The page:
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Prodigal party

Campaign 2008 | What party of secularists? Five political strategists have '08 Democrats talking old-time religion

Issue: "Faith-based campaigning," Jan. 27, 2007

Burns Strider. Joshua DuBois. Shaun Casey. Eric Sapp. Mara Vanderslice. Not household names, these five professed evangelicals may hold the key to Democratic victory in the 2008 presidential election. Their mission: Convince white evangelical voters that a liberal agenda is consistent with the Bible and that the expressed Christian devotion of Democratic candidates is authentic.

Three of the five are official religious outreach advisors to prospective presidential candidates Hillary Clinton, Barack Obama, and John Kerry. The other two run a consulting firm that advises those hoping to quarry evangelical votes. Their goal is to turn the 74-25 advantage among white evangelicals that GOP candidates for the House of Representatives had in 2004-a margin that slipped 7 percentage points in 2006-into a 50-50 proposition. Their method is to equate federally-funded poverty, health-care, and foreign-aid programs with biblical mandates to help the poor.

Burns Strider, 40, the son of a longtime Grenada County, Miss., sheriff, grew up connecting his father's Democratic politics to the Sunday school lessons of the Southern Baptist and Nazarene churches his family attended. "My belief in the Democratic Party and my belief in the lordship of Christ moved forward together on the same line," he told WORLD.

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Recently hired to direct religious outreach for Clinton's probable presidential run, Strider cited Scripture with ease as he explained his political convictions. He quoted the prophet Micah's call to act justly, love mercy, and walk humbly with God, one of many texts that pushed him to the mission field a decade ago for a two-year stint in China. He recalls sitting in a Hong Kong flat reading of how Mother Teresa saw the eyes of Christ in the faces of hungry and hurting people on the streets of Calcutta: "Reading that story had a very profound impact on me. What we do, we do to Christ. That puts feet on love. It gives it a direction to take."

For Strider, that direction is the political left, though he struggles to explain why such a personal directive to care for the needy necessarily requires government funding. His answer begs the question: "I contribute to the government, therefore I have a stake in the government and how it carries out its business. And I would like to see it carrying out the mandate to be part of the solution when it comes to poverty and when it comes to disease and when it comes to climate change."

Poll numbers hint that most Bible-believing Protestants remain skeptical about tax-funded charity but some are wavering-and Strider aims to convince them that the governmental budget is "where our priorities and our values are put into action."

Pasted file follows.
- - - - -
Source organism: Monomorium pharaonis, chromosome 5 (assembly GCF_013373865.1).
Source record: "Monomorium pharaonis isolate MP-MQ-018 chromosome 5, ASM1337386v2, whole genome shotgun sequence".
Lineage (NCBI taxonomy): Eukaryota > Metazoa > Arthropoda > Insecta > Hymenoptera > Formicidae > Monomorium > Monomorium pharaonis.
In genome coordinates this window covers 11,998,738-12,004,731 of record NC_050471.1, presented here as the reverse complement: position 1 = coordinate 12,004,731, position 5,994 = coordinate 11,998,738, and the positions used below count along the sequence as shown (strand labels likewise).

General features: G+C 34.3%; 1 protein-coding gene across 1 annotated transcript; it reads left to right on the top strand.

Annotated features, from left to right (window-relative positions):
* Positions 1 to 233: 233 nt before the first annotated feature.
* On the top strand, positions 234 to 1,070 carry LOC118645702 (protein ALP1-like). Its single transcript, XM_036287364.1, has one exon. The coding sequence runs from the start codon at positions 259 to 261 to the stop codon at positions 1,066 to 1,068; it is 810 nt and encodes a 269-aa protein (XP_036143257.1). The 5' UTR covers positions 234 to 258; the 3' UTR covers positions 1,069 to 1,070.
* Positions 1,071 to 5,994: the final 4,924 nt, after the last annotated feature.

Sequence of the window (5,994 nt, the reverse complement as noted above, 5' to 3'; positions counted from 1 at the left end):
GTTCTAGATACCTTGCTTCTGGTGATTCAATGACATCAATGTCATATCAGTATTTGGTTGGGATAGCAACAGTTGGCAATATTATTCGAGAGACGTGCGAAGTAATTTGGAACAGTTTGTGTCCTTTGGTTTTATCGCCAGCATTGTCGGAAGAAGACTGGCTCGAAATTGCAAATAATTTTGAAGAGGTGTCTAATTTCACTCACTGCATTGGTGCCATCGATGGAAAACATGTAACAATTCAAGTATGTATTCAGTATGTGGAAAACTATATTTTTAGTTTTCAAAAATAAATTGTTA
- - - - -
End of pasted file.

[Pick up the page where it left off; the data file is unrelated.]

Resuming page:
He must also convince greater numbers of evangelicals that Hillary Clinton shares their faith. The New York senator has long sought to connect to religious values voters. Speaking to the United Methodist General Conference in 1996, she called on the audience to spread "the message of the gospel as well as the example of our works. We'll do more to change lives than any program that could be passed by any legislative body." Such a charge for personal responsibility might resonate with even the nation's most conservative congregations, but Clinton surrounded that gospel commission with laundry lists of government solutions to societal ills.

As the former first lady now readies for another run at the White House, most evangelicals remain skeptical of her faith and politics. Strider hopes her involvement with two distinctly conservative prayer groups might help change that. Clinton has participated in the woman's group of Holly Leachman since the mid-1990s. Leachman, wife of Washington Redskins chaplain Jerry Leachman, is connected to McLean Bible Church in Virginia, a conservative evangelical body committed to biblical inerrancy.

Clinton also spends Wednesday mornings praying with a small group of fellow senators, including such religious conservatives as Sam Brownback of Kansas, Mike Enzi of Wyoming, and Jim Inhofe of Oklahoma. During one such meeting, Brownback reportedly asked Clinton's forgiveness for having hated her, a confession that helped forge a friendship between the pair of political enemies.

But such Christian reconciliation in no way necessitates a political or even a religious alliance. Brownback and Clinton remain committed political rivals, and Clinton avoids using the language of a born-again believer. Her speeches on faith emphasize the principles of kindness rather than a personal relationship with Jesus. During her White House days she attended Foundry United Methodist Church, a D.C. congregation with a Gay, Lesbian, Bisexual, and Transgendered Group, and has attended UMC churches throughout her life. Asked what church Clinton currently attends, press secretary Sam Arora said he did not know.

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